This dynamic center is different than the Marxist center which is firmly located in the collective singular. Note also that the American founding ideal of each person as a center is fundamentally at odds with Rand who by repositioning the center from the Marxist collective organism to the center of the organism of the self, in effect, retreated to the ordained centrality of the King – it’s just that any sufficiently rational person could claim his or her own kingship or czardom as the case may be. Whereas the American translation of the Enlightenment recognized all men as a center, Rand would demand that each man should establish himself as the center, existing in a quasi-vacuum as the King or Czar of one’s own universe.

  •  Looks like you put a bit of work into this, (2+ / 0-)
    Recommended by:
    jlb1972, Neon Vincent

    what I read on the danger of ideological choice or belief, it seems that you prioritize freedom of belief while condemning all beliefs or ideologies. To me, it comes off as some of the "end of ideology" arguments you would hear from neo-conservatives in the late fifties up to, well, even today.  

    Eventually you have to make a choice and we cannot continually defer the question of the solution to problems such as inequality, climate change, social distrust, and more. And when that happens, tensions and fights occur, when someone says they have a solution. And there ARE solutions. Because what is most ideological, what is most removed, are our actions and just as much our inaction. And this action is as unavoidable as our social problems. Must not become stuck in a paralysis of thought as Joyce would say.  As always fights must be fought with the fierce urgency of now. But there is no such thing as transcendence of ideology. Post-ideology, is yet another ideology, it just prefers not to be named, so it too won't be responsible for what it has done.

    I am guessing Rand on the questionnaire.  

    "What is the robbing of a Bank compared to the FOUNDING of a Bank?" Bertolt Brecht

    by thethinveil on Tue Mar 02, 2010 at 04:52:44 AM PST

    •  Ideology is probably inevitable, (2+ / 0-)
      Recommended by:
      Sandino, Neon Vincent

      but it needs to declare itself on the basis of value or benefit offered rather than claim some special knowledge of inevitability or excellence. And it must always be challenged as it who exactly would be enhanced by it and who would not.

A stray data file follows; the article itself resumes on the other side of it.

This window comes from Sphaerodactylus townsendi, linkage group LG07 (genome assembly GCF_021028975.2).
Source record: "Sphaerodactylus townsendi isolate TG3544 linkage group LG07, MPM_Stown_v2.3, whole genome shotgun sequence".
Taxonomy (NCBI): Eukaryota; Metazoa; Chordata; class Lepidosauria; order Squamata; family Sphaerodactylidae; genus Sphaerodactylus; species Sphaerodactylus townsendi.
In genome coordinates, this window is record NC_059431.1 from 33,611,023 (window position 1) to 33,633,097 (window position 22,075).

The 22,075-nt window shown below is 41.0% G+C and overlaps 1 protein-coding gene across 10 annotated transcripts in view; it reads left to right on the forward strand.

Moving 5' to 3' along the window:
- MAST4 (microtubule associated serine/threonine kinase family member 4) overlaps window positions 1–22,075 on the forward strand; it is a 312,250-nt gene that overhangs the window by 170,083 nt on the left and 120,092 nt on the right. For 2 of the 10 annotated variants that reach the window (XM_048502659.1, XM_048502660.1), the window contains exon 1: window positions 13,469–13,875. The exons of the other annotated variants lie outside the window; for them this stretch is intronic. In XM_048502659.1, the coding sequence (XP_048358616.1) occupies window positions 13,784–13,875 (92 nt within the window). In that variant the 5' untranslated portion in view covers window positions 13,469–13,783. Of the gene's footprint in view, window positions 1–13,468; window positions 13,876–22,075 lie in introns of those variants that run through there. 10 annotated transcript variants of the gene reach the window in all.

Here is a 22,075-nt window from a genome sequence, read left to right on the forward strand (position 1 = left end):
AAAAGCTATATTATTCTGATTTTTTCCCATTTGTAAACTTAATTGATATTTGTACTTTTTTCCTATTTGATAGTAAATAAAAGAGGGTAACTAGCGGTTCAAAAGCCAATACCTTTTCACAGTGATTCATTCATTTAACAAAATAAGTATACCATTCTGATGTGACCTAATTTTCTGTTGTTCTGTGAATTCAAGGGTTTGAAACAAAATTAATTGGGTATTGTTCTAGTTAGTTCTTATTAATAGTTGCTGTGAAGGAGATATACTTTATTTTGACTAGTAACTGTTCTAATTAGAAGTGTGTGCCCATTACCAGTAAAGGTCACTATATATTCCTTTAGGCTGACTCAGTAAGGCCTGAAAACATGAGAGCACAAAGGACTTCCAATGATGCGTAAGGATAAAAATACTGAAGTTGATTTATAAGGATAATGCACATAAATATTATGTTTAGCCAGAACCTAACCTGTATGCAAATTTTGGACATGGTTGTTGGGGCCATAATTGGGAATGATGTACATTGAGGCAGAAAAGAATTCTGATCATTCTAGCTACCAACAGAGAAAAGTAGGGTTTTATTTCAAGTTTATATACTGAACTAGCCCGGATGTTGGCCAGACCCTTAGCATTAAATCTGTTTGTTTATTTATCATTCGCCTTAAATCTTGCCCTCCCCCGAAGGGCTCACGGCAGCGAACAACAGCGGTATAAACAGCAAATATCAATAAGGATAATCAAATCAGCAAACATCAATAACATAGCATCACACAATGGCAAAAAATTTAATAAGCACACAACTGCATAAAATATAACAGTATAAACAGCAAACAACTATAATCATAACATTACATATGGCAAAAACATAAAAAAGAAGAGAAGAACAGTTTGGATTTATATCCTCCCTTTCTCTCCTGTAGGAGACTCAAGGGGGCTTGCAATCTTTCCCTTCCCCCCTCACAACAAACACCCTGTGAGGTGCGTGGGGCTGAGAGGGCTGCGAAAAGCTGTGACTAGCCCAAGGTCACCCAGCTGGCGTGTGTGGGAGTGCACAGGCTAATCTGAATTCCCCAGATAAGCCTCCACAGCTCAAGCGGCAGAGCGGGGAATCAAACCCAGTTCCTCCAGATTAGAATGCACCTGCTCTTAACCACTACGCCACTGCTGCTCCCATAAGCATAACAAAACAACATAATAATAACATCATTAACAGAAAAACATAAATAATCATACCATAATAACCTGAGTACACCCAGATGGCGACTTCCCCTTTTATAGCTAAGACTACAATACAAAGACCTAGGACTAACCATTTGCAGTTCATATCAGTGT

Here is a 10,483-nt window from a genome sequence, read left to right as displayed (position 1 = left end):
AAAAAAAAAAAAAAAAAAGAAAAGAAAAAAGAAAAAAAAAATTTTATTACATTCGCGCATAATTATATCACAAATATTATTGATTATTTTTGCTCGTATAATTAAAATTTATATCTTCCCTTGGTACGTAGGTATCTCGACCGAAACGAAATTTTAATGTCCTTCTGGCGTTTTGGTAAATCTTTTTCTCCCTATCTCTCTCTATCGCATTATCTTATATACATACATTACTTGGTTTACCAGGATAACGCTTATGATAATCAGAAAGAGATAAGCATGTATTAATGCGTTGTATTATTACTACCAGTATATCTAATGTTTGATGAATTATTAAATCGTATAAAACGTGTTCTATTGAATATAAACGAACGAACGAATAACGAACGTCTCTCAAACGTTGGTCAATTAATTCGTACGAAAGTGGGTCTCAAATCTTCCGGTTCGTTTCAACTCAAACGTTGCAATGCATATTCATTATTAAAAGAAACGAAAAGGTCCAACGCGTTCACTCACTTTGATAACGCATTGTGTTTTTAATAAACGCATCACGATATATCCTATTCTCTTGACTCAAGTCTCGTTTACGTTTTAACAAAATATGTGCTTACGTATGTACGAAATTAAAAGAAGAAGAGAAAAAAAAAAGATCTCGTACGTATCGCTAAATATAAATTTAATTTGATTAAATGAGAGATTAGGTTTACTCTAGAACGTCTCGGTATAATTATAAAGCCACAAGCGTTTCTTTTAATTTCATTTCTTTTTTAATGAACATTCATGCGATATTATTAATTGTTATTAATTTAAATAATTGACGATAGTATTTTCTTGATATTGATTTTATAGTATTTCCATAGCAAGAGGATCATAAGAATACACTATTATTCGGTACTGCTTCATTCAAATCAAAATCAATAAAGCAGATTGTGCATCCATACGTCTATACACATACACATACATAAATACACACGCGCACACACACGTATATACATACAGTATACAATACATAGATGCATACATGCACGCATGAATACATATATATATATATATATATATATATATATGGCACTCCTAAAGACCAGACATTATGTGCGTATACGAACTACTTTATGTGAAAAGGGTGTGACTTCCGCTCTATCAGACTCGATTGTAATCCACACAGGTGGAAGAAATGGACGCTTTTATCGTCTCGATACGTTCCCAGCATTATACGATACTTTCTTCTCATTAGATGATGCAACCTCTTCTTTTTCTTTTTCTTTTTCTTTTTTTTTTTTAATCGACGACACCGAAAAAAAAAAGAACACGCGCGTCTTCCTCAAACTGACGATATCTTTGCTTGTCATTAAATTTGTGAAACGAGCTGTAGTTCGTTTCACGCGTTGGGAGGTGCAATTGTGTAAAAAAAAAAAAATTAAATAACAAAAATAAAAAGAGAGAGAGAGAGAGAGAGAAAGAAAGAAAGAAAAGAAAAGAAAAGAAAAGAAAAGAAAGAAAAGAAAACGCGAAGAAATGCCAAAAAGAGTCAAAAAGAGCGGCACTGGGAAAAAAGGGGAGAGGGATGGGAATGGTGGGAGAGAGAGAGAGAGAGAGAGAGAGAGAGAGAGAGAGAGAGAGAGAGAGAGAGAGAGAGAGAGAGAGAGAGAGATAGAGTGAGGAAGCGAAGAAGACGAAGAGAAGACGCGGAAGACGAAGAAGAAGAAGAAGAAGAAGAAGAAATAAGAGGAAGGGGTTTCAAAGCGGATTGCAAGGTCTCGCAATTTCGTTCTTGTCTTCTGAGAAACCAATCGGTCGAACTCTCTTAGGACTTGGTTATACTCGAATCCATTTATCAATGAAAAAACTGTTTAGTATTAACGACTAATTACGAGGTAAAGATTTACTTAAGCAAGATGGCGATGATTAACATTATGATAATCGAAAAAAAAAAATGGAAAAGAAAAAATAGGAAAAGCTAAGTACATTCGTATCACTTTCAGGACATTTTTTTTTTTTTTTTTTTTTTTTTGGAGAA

Then let us learn our range: we are something but we are not everything - Pascal

      by jlb1972 on Tue Mar 02, 2010 at 04:58:17 AM PST

      [ Parent ]

      •  I agree with your second statement (2+ / 0-)
        Recommended by:
        jlb1972, Neon Vincent

        somewhat but isn't that from one of those ideologues mentioned?'

        When Lenin said, I am paraphrasing here, "Freemdom? Yes. But whose freedom?"

        Lenin, Marx and Rand were very precise about who they wanted to liberate though. For Marx it was the worker, the soldier, etc. and for Rand it was the outcast(even if they were a serial killer, maybe especially so), and capitalist.

        BTW both have been tried, but of course, not in distilled pure forms. Greenspan was a disciple of Rand and he ran our economy for nearly a quarter century. They also tried Friedman's neo-liberalism in Chile, but of course, neither worked out as planned.  

        But my point in the first comment was when you condemn all future plans, goals, guiding principles, or "ideology", what we are condemned to is the status quo. Which is of course, centrally, a neo-conservative proposition. The Third wayer wraps it up with words like coming together to find common cause, but it leads to the same result. The status quo happens to be neo-liberalism mixed with nationalism, against the backdrop of the gains made by the Left, and various worker's parties - 8 hour working day, anti-discrimination laws, voting rights, the end of slavery, etc. And yet there is more to be done.

        But the Third way, DLCers amd Neo-cons scream that it reeks of purity, and ideology to implement, or even work for solutions such as Single Payer. You know, one of the few solutions out there that actually work. Not that I am arguing for utilitarianism, but neither are they. Their argument against both Right and Left because they are ideological and not idealistic enough - ie. we cannot afford to change because it will cost us too much - lives, wealth, individuality, community, everything etc. Ignoring that every (in)action has it's benefits and it's costs. In fact, they tend to  ignore the discussion completely, even more so than the ideologue.

         

        "What is the robbing of a Bank compared to the FOUNDING of a Bank?" Bertolt Brecht

        by thethinveil on Tue Mar 02, 2010 at 07:12:25 AM PST

        [ Parent ]

        •  I agree with you entirely, (2+ / 0-)
          Recommended by:
          Neon Vincent, thethinveil

          and realized too late that I squinted the idea too much. My point was really not that some technocratic approach beyond ideology is possible but against the gnostic pretension of knowing the true plan of History or Reason or God and taking those great names in vain for what at bottom looks very much like self-interest. Neoliberalism in the Reagan era tried to sell itself to the public as a more efficient way of producing universal social goods ( a pitch that seems to have been dropped for brute entitlement). Marxism was, as you say, plain about the benefits it promised. With any ideology, one could and should ask what benefits specifically accrue to  those promoting the ideology and even to what degree unconscious provincialism can blind one. Rand's is a particular case for me in that I was automatically suspicious of a "philosophy" that exalted selfishness - what could be more predictable?